Imagine, if you can, a financial wizard with some engineering smarts who enabled the first subway tunnel under the Hudson River in New York. Then try to picture the same fellow, on the opposite side of the continent in Hollywood, teaming up with some of the most creative actors of the day to cofound the renegade film studio known as United Artists. Then try to think of the same guy in Washington, DC, where he’s secretary of the treasury during a major war, commanding the nation’s railroads in a way no other individual in US history has. Also, for good measure, becoming a US senator from California, running creditable and viable campaigns for president of the United States twice. Then picture him in jail in downtown Knoxville for his part in a deadly riot.
If there were such a person, surely you would know his name, but there’s a good chance you don’t. His name was William Gibbs McAdoo, and he was a UT graduate. The above is just a partial résumé. He also introduced electric streetcars to East Tennessee and played a major role in founding the modern Federal Reserve Board. His autobiography was called, appropriately, The Crowded Years.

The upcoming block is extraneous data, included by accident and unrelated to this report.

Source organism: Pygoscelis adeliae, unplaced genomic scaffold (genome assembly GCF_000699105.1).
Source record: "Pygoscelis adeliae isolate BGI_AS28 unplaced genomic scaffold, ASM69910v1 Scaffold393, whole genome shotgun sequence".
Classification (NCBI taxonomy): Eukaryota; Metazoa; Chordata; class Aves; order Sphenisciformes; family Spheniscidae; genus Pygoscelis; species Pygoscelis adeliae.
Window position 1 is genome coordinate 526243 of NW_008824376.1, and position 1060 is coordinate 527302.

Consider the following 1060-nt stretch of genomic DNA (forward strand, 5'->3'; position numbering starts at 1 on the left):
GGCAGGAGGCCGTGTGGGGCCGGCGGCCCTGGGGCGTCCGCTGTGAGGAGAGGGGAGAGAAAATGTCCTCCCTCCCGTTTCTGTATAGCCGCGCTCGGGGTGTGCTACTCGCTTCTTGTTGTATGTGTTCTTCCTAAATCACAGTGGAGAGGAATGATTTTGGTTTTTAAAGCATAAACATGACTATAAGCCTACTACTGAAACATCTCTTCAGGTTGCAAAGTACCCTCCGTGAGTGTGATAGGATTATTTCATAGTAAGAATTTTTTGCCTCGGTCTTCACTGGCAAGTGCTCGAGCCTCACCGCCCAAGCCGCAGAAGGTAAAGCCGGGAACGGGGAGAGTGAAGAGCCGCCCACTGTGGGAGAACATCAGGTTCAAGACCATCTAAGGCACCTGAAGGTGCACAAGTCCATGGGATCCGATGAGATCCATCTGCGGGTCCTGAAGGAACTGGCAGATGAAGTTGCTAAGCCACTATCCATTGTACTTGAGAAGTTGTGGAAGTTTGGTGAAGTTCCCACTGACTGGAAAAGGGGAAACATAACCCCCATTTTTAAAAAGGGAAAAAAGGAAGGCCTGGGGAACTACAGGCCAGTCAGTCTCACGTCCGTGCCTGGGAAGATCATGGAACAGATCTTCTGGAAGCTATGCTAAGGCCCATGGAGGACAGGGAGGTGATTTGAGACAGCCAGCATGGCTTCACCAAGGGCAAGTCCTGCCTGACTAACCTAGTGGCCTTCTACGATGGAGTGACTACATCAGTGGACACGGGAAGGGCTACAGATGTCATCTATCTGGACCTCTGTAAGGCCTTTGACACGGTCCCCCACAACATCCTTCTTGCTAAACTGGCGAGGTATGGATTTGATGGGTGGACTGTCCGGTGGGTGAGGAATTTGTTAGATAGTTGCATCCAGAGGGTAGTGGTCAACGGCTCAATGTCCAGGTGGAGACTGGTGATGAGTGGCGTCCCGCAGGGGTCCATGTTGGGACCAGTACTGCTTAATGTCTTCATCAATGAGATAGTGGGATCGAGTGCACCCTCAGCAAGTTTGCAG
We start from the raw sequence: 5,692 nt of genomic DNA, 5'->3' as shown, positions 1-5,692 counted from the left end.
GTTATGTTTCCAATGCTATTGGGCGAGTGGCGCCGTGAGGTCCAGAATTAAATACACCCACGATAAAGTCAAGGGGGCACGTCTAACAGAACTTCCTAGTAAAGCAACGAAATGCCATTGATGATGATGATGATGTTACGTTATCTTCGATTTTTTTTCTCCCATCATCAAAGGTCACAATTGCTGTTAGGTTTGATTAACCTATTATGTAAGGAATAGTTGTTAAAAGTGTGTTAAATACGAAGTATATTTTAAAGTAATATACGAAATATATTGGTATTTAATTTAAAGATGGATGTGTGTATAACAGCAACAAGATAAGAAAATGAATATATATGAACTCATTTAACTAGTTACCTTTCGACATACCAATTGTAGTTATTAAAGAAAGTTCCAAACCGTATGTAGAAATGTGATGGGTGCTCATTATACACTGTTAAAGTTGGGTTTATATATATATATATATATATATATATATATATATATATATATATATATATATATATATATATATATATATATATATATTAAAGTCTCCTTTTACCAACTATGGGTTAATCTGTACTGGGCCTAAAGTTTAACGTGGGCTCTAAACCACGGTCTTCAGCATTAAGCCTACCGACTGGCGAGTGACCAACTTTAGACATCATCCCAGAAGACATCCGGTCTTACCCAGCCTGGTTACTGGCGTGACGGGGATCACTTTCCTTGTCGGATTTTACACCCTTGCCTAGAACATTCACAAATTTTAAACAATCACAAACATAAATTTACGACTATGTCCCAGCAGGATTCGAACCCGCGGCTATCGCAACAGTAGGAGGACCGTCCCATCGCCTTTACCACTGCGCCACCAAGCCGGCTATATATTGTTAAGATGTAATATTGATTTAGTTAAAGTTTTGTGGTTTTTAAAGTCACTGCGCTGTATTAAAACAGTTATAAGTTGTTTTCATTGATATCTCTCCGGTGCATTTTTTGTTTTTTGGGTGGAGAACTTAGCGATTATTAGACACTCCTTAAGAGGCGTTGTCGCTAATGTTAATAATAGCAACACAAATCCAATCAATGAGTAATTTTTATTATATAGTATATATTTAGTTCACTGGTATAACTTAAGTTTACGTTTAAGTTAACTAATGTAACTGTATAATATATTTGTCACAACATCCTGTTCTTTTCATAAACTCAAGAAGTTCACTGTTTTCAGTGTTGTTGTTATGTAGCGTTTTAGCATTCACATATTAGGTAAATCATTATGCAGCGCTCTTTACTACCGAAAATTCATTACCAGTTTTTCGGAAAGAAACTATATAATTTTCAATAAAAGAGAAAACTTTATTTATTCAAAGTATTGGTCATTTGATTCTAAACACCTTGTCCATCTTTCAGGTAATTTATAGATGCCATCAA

Despite the unusual name, UT’s story makes room for two William Gibbs McAdoos. The student’s father was a well-regarded UT professor. The elder McAdoo was a Mexican War veteran and lawyer who had been district attorney general before the Civil War. A Unionist with emancipationist tendencies turned secessionist after the war started—it wasn’t unusual in those harrowing days—McAdoo left Knoxville after Union occupation for Marietta, Georgia. William G., Jr. was born in 1863, soon after their arrival there. (Their house in Marietta, known as the William Gibbs McAdoo House—although they lived there only six months—is an honored historic landmark.) They later lived in Milledgeville, then the capital of Georgia. The McAdoos returned to a very different Knoxville in 1877, when the elder McAdoo was offered an adjunct professorship in history and English at the university, then run by former Unionist Thomas Humes.